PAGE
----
1. Just because I am purring doesn’t mean I’m happy.
Purring can signify contentedness, but it can also mean your cat is in pain, nervous, or is just trying to manipulate you into feeding him. Kelly Morgan, DVM, clinical instructor at the Chicago Center for Veterinary Medicine of the University of Illinois at Urbana-Champaign College of Veterinary Medicine in Chicago, likens it to smiling. People smile when they’re happy, but also when they’re uncomfortable or when they want something. Likewise, purring can indicate a variety of internal states. Pay attention to your cat’s body language when they’re purring, little clues like posture and tension can help you understand your cat and their overall mood.
2. I get a lot of my moisture from food.
Cats don’t have the same drive to hydrate themselves as other animals because their wild ancestors got the majority of their liquid through their food. To make sure your cat is adequately hydrated—a challenge, to be sure—have them eat their liquids: serve them wet food and high-water-content frozen treats, such as ice cubes made from no-salt beef stock. (Of course, make sure plenty of fresh clean water is always available.)
3. I’m meowing at you, human.
Kittens meow for their mother’s attention, but adult cats rarely use meows to communicate with other cats—which means if your cat is meowing, pay attention and try to understand your cat. He’s trying to tell you something.
4. I’m better indoors.
Cats are historically wild, outdoor animals, but with domestication and industrialization, cats are much safer indoors. As caretakers, our charge is to provide the stimulation our cats would get in the outdoors, but in a safe environment. It can be done! For indoor enrichment ideas, click here.
5. I’m not as hungry as I tell you I am.
Cats are amazing at pretending to be hungrier than they are. They know they have you wrapped around their little paws; experience has taught them that. But where food is concerned, your devotion to indulging their wants is not in their favour. According to the Association for Pet Obesity Prevention, more than 50 percent of U.S. cats are obese or overweight; that’s over 47 million fat cats—and they’re not feeding themselves. Despite overweight cats becoming the norm, feline obesity is no joke. It can cause diabetes, arthritis, heart disease, and even cancer. Consult your vet in determining proper amounts of food to feed and stick to your guns.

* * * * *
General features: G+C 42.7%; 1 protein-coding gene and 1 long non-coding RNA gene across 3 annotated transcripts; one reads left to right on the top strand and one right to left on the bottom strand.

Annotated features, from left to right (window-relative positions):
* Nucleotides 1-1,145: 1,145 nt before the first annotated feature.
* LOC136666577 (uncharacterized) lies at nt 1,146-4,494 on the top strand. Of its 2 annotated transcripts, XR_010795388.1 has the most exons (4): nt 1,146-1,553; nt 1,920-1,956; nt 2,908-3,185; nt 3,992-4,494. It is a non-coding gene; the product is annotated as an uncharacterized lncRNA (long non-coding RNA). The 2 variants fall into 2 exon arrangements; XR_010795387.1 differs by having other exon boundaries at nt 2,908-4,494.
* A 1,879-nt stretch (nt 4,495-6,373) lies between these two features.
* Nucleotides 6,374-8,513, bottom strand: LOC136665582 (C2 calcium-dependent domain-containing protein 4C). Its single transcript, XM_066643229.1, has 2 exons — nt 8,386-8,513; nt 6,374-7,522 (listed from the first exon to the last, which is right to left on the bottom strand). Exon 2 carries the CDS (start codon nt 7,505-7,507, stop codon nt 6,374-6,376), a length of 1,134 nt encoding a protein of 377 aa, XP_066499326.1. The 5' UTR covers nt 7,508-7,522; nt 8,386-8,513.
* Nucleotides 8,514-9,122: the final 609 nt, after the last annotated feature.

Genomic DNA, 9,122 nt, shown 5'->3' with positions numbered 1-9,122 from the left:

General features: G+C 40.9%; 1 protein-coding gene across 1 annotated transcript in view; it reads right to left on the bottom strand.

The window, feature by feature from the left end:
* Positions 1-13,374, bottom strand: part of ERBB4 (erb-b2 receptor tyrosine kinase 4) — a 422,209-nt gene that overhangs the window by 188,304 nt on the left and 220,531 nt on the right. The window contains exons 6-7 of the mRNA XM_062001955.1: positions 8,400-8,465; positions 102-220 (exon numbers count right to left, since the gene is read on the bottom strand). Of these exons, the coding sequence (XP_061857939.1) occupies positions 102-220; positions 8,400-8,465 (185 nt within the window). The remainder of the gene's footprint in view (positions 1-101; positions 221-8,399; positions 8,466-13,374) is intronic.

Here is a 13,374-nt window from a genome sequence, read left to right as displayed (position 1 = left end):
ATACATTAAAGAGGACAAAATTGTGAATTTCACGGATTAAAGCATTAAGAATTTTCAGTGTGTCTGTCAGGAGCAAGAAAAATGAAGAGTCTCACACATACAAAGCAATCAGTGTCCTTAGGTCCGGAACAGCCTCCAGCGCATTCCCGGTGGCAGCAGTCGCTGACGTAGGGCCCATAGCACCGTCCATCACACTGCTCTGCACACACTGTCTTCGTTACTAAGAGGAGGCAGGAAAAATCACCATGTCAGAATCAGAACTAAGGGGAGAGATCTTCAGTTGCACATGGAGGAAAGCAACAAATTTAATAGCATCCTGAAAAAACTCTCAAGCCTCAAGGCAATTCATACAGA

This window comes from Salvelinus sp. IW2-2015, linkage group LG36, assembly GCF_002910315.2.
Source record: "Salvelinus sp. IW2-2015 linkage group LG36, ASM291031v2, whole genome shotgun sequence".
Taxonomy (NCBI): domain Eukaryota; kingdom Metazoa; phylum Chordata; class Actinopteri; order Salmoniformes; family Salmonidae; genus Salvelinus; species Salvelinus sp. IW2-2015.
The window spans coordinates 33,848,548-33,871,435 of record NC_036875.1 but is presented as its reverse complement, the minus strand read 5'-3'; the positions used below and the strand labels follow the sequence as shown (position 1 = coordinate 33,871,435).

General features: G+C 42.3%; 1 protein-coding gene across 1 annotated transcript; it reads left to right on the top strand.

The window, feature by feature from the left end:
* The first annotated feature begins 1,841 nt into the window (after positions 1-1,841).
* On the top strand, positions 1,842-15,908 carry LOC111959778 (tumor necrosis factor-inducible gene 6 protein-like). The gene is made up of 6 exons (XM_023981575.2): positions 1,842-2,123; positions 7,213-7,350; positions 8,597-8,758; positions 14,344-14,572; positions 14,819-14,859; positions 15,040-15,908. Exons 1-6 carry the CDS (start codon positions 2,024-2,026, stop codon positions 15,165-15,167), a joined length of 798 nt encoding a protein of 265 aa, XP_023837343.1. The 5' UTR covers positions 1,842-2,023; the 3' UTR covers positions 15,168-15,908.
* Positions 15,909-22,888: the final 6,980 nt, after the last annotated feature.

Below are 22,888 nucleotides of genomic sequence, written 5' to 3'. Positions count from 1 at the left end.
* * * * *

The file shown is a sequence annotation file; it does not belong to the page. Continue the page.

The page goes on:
6. My teeth need to be cleaned.
Dental health is as important for your cat as it is for you. You need to make sure you are cleaning your cat’s teeth on a regular basis. Yes, this means brushing your cat’s teeth. No, this is not fun but it is necessary—and will very likely save you money on vet bills in the long run. Regardless of what type of diet your cat’s on, veterinarian Dr. Loridawn Gordon also recommends feeding your cat raw chicken necks. It’s a great way to allow your cat to not only clean her teeth but get some natural calcium as well. (Never feed your cat cooked bones. They’ll become brittle and can cause serious injuries when ingested.) There are many ways to naturally keep your cat’s teeth and gums healthy, so make sure your cats dental health is taken care of.
7. I look at you and I see a useless cat.
According to anthrozoologist Dr. John Bradshaw, author of the fascinating book Cat Sense, cats view humans as large, useless cats, not another species, and thus will treat you as such. They want to help feed you and bathe you because your cat skills are frightfully inadequate. (Plus, they love you and want to take care of you and they show you that by bringing you dead animals sometimes.)
8. I need mostly meat.